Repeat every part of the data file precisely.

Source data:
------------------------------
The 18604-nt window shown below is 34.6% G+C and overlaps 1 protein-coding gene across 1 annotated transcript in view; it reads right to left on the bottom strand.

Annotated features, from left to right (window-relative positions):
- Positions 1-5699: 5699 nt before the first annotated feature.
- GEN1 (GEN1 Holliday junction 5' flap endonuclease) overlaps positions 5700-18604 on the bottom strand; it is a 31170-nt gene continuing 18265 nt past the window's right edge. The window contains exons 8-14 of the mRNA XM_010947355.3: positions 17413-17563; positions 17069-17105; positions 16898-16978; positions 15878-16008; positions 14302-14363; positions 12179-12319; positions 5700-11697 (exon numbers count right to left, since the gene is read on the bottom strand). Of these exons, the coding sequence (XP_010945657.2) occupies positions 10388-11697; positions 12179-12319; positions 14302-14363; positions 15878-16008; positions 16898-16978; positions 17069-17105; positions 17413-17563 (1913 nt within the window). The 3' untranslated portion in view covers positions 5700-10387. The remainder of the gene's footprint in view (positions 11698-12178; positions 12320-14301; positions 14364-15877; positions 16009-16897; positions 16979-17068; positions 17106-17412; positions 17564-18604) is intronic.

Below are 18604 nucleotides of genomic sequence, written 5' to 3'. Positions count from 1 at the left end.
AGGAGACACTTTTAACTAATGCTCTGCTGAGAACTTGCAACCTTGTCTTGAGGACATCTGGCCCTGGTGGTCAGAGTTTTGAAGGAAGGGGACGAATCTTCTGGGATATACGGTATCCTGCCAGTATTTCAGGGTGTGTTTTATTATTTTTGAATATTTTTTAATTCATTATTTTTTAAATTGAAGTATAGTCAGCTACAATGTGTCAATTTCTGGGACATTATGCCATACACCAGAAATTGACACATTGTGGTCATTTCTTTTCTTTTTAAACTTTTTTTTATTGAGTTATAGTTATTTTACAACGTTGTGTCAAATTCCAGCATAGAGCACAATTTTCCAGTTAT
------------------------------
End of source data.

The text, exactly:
The 18604-nt window shown below is 34.6% G+C and overlaps 1 protein-coding gene across 1 annotated transcript in view; it reads right to left on the bottom strand.

Annotated features, from left to right (window-relative positions):
- Positions 1-5699: 5699 nt before the first annotated feature.
- GEN1 (GEN1 Holliday junction 5' flap endonuclease) overlaps positions 5700-18604 on the bottom strand; it is a 31170-nt gene continuing 18265 nt past the window's right edge. The window contains exons 8-14 of the mRNA XM_010947355.3: positions 17413-17563; positions 17069-17105; positions 16898-16978; positions 15878-16008; positions 14302-14363; positions 12179-12319; positions 5700-11697 (exon numbers count right to left, since the gene is read on the bottom strand). Of these exons, the coding sequence (XP_010945657.2) occupies positions 10388-11697; positions 12179-12319; positions 14302-14363; positions 15878-16008; positions 16898-16978; positions 17069-17105; positions 17413-17563 (1913 nt within the window). The 3' untranslated portion in view covers positions 5700-10387. The remainder of the gene's footprint in view (positions 11698-12178; positions 12320-14301; positions 14364-15877; positions 16009-16897; positions 16979-17068; positions 17106-17412; positions 17564-18604) is intronic.

Below are 18604 nucleotides of genomic sequence, written 5' to 3'. Positions count from 1 at the left end.
AGGAGACACTTTTAACTAATGCTCTGCTGAGAACTTGCAACCTTGTCTTGAGGACATCTGGCCCTGGTGGTCAGAGTTTTGAAGGAAGGGGACGAATCTTCTGGGATATACGGTATCCTGCCAGTATTTCAGGGTGTGTTTTATTATTTTTGAATATTTTTTAATTCATTATTTTTTAAATTGAAGTATAGTCAGCTACAATGTGTCAATTTCTGGGACATTATGCCATACACCAGAAATTGACACATTGTGGTCATTTCTTTTCTTTTTAAACTTTTTTTTATTGAGTTATAGTTATTTTACAACGTTGTGTCAAATTCCAGCATAGAGCACAATTTTCCAGTTAT